Audits by Canada’s anti-money laundering watchdog have plummeted during the COVID-19 pandemic, new figures show, a deeply ‘troubling’ sign for authorities tracking dirty money, according to financial crime experts.

Data from the Financial Transactions and Reports Analysis Center of Canada (FINTRAC) showed real estate money laundering audits fell from 146 in 2019-20 to just 53 in 2020-21, a drop by 64%. This is down from nearly 200 audits of real estate entities in 2018-2019.

The new figures, obtained through a freedom of information request, come as the Canadian housing market has been on fire for two years, with prices reaching historic highs fueled by ultra-low interest rates and a lack of supply across the country.

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The average national house price in Canada was $713,500 in December 2021, up 17.7% from the same month last year, with nearly 667,000 residential properties – or $459 million – traded between hands last year, according to the Canadian Real Estate Association.

And with hundreds of millions of dollars floating around in Canadian real estate, financial crime experts said the drop in examinations by the federal watchdog was ‘stunning’ as law enforcement could run out of intelligence. vital when it comes to tackling illicit money circulating in the housing market.

“These are disturbing numbers,” said Matt McGuire, a financial crime expert at the AML store in Toronto. “There is less scrutiny, less guidance for reporting entities…in terms of pushing them towards the intelligence purposes that (investigators) need to prosecute these criminals.”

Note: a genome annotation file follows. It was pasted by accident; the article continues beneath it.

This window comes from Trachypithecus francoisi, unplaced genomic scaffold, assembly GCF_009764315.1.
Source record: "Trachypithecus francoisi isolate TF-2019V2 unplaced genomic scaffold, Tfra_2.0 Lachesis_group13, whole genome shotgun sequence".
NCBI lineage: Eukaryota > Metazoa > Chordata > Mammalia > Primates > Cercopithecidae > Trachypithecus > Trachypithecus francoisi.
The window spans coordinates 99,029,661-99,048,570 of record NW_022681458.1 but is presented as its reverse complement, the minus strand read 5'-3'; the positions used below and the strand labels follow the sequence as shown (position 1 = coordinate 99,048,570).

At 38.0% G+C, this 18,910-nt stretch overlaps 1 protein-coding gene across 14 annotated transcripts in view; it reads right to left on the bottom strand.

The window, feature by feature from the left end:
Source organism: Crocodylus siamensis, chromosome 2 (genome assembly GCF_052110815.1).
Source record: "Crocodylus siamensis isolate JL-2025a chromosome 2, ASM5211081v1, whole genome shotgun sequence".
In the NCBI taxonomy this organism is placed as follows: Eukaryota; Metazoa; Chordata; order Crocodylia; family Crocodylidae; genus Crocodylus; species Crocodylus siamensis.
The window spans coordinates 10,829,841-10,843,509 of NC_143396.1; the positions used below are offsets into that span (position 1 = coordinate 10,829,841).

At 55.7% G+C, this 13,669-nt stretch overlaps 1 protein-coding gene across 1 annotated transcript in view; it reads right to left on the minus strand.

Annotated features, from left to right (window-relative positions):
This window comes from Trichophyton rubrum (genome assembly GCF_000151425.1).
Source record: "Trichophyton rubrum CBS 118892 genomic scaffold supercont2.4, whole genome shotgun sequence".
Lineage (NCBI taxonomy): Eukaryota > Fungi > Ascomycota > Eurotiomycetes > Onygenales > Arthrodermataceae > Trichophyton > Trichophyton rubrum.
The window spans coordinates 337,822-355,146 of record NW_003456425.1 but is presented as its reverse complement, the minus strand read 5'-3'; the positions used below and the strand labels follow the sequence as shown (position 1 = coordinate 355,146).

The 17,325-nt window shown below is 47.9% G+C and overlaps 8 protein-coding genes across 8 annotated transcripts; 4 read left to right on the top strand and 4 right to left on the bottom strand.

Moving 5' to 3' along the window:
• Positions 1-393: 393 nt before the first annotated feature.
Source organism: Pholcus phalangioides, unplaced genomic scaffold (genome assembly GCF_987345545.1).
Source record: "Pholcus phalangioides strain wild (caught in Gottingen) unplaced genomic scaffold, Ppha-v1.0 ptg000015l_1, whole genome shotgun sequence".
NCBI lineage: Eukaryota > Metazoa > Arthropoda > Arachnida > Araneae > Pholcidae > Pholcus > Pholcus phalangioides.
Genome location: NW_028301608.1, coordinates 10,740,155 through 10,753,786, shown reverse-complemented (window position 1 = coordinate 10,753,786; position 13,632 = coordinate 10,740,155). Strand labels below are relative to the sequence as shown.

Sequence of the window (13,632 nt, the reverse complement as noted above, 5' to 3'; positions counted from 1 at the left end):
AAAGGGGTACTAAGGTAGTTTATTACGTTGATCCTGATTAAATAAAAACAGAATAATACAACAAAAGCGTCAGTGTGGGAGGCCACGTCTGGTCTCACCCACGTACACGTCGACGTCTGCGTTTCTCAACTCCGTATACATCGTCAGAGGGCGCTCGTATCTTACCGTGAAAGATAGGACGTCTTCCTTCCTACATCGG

According to the new figures, investigators uncovered nearly 230 issues related to anti-money laundering and anti-terrorist financing obligations in the 53 real estate investigations it conducted last year. The high level of deficiencies has been a consistent trend since 2016, according to the data. In 2018-19, FINTRAC uncovered over 750 issues in the approximately 200 audits it conducted.

And it wasn’t just real estate. Exams in all financial sectors – such as banks, money services businesses or securities dealers – have dropped significantly, from nearly 400 in 2019-2020 to 151 in the last fiscal year, an overall drop of 62%.

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FINTRAC works with banks, real estate brokers and other players in the financial sector to help identify cases where criminals may be laundering money illicitly. Its agents verify that they are correctly reporting all transactions, correctly identifying customers and implementing a compliance program.